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Fostering in Aberdeenshire

Why do children need foster carers?

Foster family group with teenagers walking their dog in the countrysideChildren come into foster care for various reasons, but mainly for their own health and safety. Sometimes there are problems at home and breakdowns in family relationships. Some children may be neglected or abused in other ways. There may have been a sudden family illness and there are no other relatives available to help out.

At any one time in Aberdeenshire there are a number of children, ranging from babies to teenagers, who aren't able to stay with their own families and who need a place to call home.

Sometimes care is needed at short notice when there is a crisis situation, or for just a few days or weeks. Sometimes a child needs a home for a few months, or even years. As well as these types of fostering, carers are also needed to offer regular weekend and/or holiday respite care.

Foster carers provide safe, healthy and secure homes for these children until their own families are able to care for them again.


But sometimes it will not be possible for a child to ever live with their family again and they need permanent care until they can live independently. Foster carers provide all aspects of care and everything a child will need to help them grow up and develop into adulthood.

 

Types of foster care

 

Temporary care

Temporary foster carers look after children and young people for periods lasting from one day up to a number of months.

After this time children may move back to their birth parents or, if this is not possible, plans will be made for them to move from their temporary foster carers to more permanent placements.

 

Permanent care

Some children need a permanent foster carer when all attempts to return them to birth parents have not worked.

Permanent foster care provides planned placements for children for a number of years, until they are able to live independently. This allows the child to grow up in a safe and supported family environment whilst generally having some contact with their birth family.

Children who need this type of care are usually school age up to teenagers.

 

Respite care

Respite foster carers look after children for a few days, perhaps over a weekend or evening, to support the child’s family or foster carer.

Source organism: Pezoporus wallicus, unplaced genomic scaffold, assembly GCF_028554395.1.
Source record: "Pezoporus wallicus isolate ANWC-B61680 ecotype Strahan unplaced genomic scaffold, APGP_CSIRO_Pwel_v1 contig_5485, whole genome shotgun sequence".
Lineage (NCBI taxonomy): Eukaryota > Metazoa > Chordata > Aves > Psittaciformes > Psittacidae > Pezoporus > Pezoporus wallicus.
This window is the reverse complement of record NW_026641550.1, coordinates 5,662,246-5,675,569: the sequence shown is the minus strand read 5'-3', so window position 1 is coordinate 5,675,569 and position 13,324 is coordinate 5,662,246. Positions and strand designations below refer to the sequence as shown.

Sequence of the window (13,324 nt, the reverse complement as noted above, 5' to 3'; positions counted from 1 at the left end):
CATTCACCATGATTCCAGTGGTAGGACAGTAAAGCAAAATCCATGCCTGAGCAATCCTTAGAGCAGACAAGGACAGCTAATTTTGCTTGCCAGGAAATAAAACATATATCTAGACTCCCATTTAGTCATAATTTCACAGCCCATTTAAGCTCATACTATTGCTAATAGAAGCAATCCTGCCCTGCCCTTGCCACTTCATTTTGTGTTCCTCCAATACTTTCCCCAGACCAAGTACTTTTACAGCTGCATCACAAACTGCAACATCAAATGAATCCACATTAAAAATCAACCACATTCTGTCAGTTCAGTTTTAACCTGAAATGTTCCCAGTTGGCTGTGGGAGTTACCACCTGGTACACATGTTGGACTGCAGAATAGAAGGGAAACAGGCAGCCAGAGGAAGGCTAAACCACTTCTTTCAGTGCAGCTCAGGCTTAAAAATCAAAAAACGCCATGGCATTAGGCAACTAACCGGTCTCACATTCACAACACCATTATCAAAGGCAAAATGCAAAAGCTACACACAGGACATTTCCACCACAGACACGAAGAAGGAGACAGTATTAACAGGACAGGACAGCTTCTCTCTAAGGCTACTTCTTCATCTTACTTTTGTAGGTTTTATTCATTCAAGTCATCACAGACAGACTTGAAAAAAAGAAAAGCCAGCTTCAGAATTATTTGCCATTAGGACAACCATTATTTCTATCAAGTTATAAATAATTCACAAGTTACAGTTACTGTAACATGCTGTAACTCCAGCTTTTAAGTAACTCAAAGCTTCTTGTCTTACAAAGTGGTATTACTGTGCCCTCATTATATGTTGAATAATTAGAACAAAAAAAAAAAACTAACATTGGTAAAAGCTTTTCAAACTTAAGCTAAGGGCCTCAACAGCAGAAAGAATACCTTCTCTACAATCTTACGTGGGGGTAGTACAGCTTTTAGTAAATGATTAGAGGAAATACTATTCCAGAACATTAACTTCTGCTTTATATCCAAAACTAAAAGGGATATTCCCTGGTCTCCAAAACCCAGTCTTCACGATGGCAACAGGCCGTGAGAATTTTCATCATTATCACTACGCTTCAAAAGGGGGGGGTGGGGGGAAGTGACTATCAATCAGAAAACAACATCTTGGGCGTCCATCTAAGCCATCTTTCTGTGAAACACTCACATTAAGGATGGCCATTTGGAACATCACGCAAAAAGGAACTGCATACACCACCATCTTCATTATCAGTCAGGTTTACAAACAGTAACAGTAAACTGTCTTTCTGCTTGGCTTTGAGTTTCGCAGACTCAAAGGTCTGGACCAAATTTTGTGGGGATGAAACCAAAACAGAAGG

Some families caring for children with disabilities welcome the opportunity for their child to be cared for in a safe and secure environment.

 

Emergency care

When a child needs to be accommodated out with office hours their care is provided by an emergency foster carer.

Generally these will be families with experience of caring for children. The child can remain with the emergency carer for up to three days.

 

Private fostering

Private fostering is when a child or young person (under 16) is cared for by an adult, who is not a close relative, for more than 28 days. It is normally arranged privately between the child's parent and the carer.

The Scottish Government's website has more information and guidance about private fostering and our responsibilities.

So, if you think that you might be, or are soon to be, a private foster carer please contact the Chief Social Work Officer. We can then help you make sure that the child is safe, happy and secure, no matter what their circumstances.

If you are a parent or guardian and you intend placing a child under 16 in someone else's care, who is not a close relative or an approved foster carer, for more than 28 days, you must:

  • write to the Chief Socal Work Officer at least two weeks before the placement begins letting them know what you intend to do
  • contact the Chief Social Work Officer within seven days if the child has been placed in someone else's care in an emergency

Chief Social Work Officer, Communities, Aberdeenshire Council, Woodhill House, Westburn Road, Aberdeen, AB16 5GB.

 

Kinship care

Kinship care, or 'family and friends foster care' is the term used when a child is cared for by a close friend or relative.

Unless there are clear reasons why placement within the family would not be in the child’s best interests, care within the wider family and community circle will be the first option for the child.

Financial help may be available, depending on your financial circumstances, and child benefit and tax credits can be claimed. More information is available on the Fostering Network and Scottish Government websites.

 

Our fostering service

Family playing with their dogs in the countrysideOur social work service helps families care for their children at home. However, for a variety of reasons, this is not always possible so we need to recruit and train foster carers and support them in providing suitable care for children who need it

Our aim is to deliver a high quality fostering service that will provide good outcomes for children who are fostered.

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